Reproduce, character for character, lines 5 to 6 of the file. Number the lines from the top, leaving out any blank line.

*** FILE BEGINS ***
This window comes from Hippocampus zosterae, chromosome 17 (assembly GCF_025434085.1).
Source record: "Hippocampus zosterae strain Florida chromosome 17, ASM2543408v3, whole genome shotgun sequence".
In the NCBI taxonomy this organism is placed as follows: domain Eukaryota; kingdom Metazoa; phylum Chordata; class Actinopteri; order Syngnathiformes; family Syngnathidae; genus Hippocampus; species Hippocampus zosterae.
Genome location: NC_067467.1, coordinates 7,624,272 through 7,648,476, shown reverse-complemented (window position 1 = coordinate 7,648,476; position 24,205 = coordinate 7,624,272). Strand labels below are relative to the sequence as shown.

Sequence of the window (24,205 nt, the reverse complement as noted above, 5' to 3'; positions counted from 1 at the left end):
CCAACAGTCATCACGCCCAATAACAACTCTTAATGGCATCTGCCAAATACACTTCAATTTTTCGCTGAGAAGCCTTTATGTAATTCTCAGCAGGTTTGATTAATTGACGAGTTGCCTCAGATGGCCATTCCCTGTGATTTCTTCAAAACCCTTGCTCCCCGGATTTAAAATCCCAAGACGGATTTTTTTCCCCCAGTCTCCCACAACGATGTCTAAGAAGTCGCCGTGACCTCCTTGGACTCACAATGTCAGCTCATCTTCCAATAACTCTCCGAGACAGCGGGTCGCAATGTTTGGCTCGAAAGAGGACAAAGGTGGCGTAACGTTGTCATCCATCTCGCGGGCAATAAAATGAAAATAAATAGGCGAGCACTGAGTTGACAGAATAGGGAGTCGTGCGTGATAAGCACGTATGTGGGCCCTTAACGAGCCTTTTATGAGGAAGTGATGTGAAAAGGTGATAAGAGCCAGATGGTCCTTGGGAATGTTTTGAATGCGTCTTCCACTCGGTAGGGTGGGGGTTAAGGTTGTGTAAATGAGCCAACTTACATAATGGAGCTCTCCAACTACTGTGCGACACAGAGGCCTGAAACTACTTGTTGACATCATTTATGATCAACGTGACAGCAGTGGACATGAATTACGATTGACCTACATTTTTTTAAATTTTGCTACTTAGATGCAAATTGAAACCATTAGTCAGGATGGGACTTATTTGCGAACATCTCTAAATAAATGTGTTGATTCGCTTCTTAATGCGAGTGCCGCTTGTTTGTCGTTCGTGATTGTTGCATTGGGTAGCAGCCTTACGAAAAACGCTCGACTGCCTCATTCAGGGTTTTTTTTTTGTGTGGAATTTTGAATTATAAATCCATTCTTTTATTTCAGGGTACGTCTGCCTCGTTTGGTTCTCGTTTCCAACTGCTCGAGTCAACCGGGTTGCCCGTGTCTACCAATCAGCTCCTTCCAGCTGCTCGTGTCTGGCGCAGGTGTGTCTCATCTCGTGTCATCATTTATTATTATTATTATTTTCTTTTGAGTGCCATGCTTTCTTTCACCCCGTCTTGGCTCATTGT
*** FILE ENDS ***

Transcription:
Sequence of the window (24,205 nt, the reverse complement as noted above, 5' to 3'; positions counted from 1 at the left end):
CCAACAGTCATCACGCCCAATAACAACTCTTAATGGCATCTGCCAAATACACTTCAATTTTTCGCTGAGAAGCCTTTATGTAATTCTCAGCAGGTTTGATTAATTGACGAGTTGCCTCAGATGGCCATTCCCTGTGATTTCTTCAAAACCCTTGCTCCCCGGATTTAAAATCCCAAGACGGATTTTTTTCCCCCAGTCTCCCACAACGATGTCTAAGAAGTCGCCGTGACCTCCTTGGACTCACAATGTCAGCTCATCTTCCAATAACTCTCCGAGACAGCGGGTCGCAATGTTTGGCTCGAAAGAGGACAAAGGTGGCGTAACGTTGTCATCCATCTCGCGGGCAATAAAATGAAAATAAATAGGCGAGCACTGAGTTGACAGAATAGGGAGTCGTGCGTGATAAGCACGTATGTGGGCCCTTAACGAGCCTTTTATGAGGAAGTGATGTGAAAAGGTGATAAGAGCCAGATGGTCCTTGGGAATGTTTTGAATGCGTCTTCCACTCGGTAGGGTGGGGGTTAAGGTTGTGTAAATGAGCCAACTTACATAATGGAGCTCTCCAACTACTGTGCGACACAGAGGCCTGAAACTACTTGTTGACATCATTTATGATCAACGTGACAGCAGTGGACATGAATTACGATTGACCTACATTTTTTTAAATTTTGCTACTTAGATGCAAATTGAAACCATTAGTCAGGATGGGACTTATTTGCGAACATCTCTAAATAAATGTGTTGATTCGCTTCTTAATGCGAGTGCCGCTTGTTTGTCGTTCGTGATTGTTGCATTGGGTAGCAGCCTTACGAAAAACGCTCGACTGCCTCATTCAGGGTTTTTTTTTTGTGTGGAATTTTGAATTATAAATCCATTCTTTTATTTCAGGGTACGTCTGCCTCGTTTGGTTCTCGTTTCCAACTGCTCGAGTCAACCGGGTTGCCCGTGTCTACCAATCAGCTCCTTCCAGCTGCTCGTGTCTGGCGCAGGTGTGTCTCATCTCGTGTCATCATTTATTATTATTATTATTTTCTTTTGAGTGCCATGCTTTCTTTCACCCCGTCTTGGCTCATTGT